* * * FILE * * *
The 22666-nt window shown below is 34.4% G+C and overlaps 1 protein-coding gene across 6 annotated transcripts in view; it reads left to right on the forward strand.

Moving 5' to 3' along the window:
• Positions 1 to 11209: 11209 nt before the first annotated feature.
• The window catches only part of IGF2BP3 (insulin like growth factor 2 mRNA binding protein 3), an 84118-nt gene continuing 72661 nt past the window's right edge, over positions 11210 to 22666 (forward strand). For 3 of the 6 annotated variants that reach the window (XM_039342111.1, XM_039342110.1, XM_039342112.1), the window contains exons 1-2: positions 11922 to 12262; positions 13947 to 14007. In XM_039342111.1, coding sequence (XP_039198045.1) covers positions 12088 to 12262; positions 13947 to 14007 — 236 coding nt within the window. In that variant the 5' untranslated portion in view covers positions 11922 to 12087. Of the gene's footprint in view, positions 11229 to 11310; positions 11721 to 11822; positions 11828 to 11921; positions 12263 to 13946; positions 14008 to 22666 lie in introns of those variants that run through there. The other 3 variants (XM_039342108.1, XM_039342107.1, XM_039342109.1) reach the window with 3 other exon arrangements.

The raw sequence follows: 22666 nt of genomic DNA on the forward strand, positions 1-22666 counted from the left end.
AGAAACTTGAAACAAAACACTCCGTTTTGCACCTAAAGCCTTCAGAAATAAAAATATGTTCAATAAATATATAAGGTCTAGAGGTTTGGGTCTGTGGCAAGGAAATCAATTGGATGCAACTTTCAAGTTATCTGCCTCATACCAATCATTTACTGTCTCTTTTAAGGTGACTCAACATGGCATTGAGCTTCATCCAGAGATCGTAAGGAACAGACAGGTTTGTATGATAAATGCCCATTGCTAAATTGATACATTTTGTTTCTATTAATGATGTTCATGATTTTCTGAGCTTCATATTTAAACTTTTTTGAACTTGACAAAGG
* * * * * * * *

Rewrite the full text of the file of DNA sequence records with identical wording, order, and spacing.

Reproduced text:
The 22666-nt window shown below is 34.4% G+C and overlaps 1 protein-coding gene across 6 annotated transcripts in view; it reads left to right on the forward strand.

Moving 5' to 3' along the window:
• Positions 1 to 11209: 11209 nt before the first annotated feature.
• The window catches only part of IGF2BP3 (insulin like growth factor 2 mRNA binding protein 3), an 84118-nt gene continuing 72661 nt past the window's right edge, over positions 11210 to 22666 (forward strand). For 3 of the 6 annotated variants that reach the window (XM_039342111.1, XM_039342110.1, XM_039342112.1), the window contains exons 1-2: positions 11922 to 12262; positions 13947 to 14007. In XM_039342111.1, coding sequence (XP_039198045.1) covers positions 12088 to 12262; positions 13947 to 14007 — 236 coding nt within the window. In that variant the 5' untranslated portion in view covers positions 11922 to 12087. Of the gene's footprint in view, positions 11229 to 11310; positions 11721 to 11822; positions 11828 to 11921; positions 12263 to 13946; positions 14008 to 22666 lie in introns of those variants that run through there. The other 3 variants (XM_039342108.1, XM_039342107.1, XM_039342109.1) reach the window with 3 other exon arrangements.

The raw sequence follows: 22666 nt of genomic DNA on the forward strand, positions 1-22666 counted from the left end.
AGAAACTTGAAACAAAACACTCCGTTTTGCACCTAAAGCCTTCAGAAATAAAAATATGTTCAATAAATATATAAGGTCTAGAGGTTTGGGTCTGTGGCAAGGAAATCAATTGGATGCAACTTTCAAGTTATCTGCCTCATACCAATCATTTACTGTCTCTTTTAAGGTGACTCAACATGGCATTGAGCTTCATCCAGAGATCGTAAGGAACAGACAGGTTTGTATGATAAATGCCCATTGCTAAATTGATACATTTTGTTTCTATTAATGATGTTCATGATTTTCTGAGCTTCATATTTAAACTTTTTTGAACTTGACAAAGG